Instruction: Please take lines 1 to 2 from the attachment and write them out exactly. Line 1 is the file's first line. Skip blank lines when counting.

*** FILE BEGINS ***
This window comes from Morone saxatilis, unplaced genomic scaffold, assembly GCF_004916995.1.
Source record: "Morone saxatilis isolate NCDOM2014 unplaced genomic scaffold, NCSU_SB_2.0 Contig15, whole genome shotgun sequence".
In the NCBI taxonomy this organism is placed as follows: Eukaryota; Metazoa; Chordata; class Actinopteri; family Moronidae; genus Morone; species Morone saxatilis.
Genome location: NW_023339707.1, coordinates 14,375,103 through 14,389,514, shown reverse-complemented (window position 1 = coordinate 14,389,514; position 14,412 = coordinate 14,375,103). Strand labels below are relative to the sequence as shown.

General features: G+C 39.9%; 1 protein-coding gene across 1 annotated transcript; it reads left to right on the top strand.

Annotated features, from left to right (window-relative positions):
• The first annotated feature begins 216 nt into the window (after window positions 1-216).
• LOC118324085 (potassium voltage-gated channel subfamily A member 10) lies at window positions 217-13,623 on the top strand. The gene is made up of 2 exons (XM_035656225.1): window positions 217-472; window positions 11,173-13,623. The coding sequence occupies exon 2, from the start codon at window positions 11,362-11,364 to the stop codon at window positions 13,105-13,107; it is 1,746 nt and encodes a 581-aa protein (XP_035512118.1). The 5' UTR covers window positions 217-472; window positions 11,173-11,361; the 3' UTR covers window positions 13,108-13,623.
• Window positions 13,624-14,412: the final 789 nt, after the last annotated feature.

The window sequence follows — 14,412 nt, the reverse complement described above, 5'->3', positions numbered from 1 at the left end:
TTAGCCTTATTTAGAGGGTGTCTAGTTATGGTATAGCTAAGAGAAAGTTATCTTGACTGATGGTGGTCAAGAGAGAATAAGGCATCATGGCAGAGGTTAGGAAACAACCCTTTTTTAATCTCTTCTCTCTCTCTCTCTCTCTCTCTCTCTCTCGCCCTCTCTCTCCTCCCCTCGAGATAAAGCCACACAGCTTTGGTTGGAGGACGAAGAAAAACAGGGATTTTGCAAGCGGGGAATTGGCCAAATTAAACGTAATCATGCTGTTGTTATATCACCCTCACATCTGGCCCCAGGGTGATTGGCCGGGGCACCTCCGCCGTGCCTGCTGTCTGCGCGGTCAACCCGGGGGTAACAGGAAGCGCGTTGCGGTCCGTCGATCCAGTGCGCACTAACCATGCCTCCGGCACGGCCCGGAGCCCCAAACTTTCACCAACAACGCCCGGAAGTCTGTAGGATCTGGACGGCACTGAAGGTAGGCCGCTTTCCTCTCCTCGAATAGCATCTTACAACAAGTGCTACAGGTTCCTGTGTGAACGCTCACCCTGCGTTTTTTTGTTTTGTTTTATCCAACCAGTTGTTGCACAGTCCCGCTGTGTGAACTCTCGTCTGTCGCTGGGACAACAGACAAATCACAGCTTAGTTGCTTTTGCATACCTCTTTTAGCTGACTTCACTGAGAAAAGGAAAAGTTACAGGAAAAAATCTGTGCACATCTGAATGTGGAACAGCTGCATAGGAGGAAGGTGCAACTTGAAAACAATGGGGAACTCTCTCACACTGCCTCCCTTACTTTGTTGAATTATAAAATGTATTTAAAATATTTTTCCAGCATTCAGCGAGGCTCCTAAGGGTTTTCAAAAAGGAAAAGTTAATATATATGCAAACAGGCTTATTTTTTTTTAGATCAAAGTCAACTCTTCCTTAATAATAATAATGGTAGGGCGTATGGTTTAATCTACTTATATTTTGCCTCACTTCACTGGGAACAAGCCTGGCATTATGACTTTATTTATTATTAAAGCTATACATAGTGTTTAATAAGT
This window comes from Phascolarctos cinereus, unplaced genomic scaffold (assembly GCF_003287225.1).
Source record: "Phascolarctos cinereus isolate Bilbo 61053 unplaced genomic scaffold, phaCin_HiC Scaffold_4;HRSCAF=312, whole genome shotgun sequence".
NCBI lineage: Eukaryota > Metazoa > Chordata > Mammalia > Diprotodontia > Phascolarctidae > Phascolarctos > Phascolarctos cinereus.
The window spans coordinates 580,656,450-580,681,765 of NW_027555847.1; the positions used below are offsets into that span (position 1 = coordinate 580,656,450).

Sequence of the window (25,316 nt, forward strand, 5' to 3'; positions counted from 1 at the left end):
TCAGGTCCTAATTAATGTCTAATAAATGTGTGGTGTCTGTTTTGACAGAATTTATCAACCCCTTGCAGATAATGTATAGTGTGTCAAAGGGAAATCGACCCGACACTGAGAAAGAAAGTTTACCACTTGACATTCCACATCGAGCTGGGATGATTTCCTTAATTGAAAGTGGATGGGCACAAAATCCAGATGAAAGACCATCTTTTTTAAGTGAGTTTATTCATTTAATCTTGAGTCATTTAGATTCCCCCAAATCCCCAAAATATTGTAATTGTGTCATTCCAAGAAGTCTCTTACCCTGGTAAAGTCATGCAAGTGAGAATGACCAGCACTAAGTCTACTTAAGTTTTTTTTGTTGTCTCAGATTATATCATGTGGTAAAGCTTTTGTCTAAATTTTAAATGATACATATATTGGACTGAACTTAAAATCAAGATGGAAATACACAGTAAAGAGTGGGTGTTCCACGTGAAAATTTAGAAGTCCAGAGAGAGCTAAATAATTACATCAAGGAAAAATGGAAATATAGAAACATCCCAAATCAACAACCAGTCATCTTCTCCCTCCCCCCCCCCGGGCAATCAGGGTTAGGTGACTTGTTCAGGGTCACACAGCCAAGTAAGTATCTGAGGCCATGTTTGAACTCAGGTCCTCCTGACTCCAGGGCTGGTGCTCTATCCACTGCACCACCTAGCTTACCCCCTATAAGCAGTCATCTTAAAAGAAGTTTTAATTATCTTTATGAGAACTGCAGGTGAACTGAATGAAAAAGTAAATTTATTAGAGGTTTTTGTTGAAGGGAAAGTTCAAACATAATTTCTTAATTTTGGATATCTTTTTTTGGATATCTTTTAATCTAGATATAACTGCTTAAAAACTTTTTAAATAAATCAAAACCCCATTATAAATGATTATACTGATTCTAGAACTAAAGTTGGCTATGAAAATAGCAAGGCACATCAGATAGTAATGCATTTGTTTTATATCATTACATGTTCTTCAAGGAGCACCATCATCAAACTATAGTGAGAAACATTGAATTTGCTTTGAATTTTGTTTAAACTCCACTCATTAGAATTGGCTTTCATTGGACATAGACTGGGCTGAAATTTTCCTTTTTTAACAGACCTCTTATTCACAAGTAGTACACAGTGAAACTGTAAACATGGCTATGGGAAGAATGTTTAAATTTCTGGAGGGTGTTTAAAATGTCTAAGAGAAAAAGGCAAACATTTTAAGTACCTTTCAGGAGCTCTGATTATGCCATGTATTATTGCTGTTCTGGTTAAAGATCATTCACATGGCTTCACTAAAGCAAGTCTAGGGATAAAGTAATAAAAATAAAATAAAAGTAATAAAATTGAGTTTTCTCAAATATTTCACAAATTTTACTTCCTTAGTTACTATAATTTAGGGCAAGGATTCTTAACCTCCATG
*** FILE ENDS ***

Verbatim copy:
This window comes from Morone saxatilis, unplaced genomic scaffold, assembly GCF_004916995.1.
Source record: "Morone saxatilis isolate NCDOM2014 unplaced genomic scaffold, NCSU_SB_2.0 Contig15, whole genome shotgun sequence".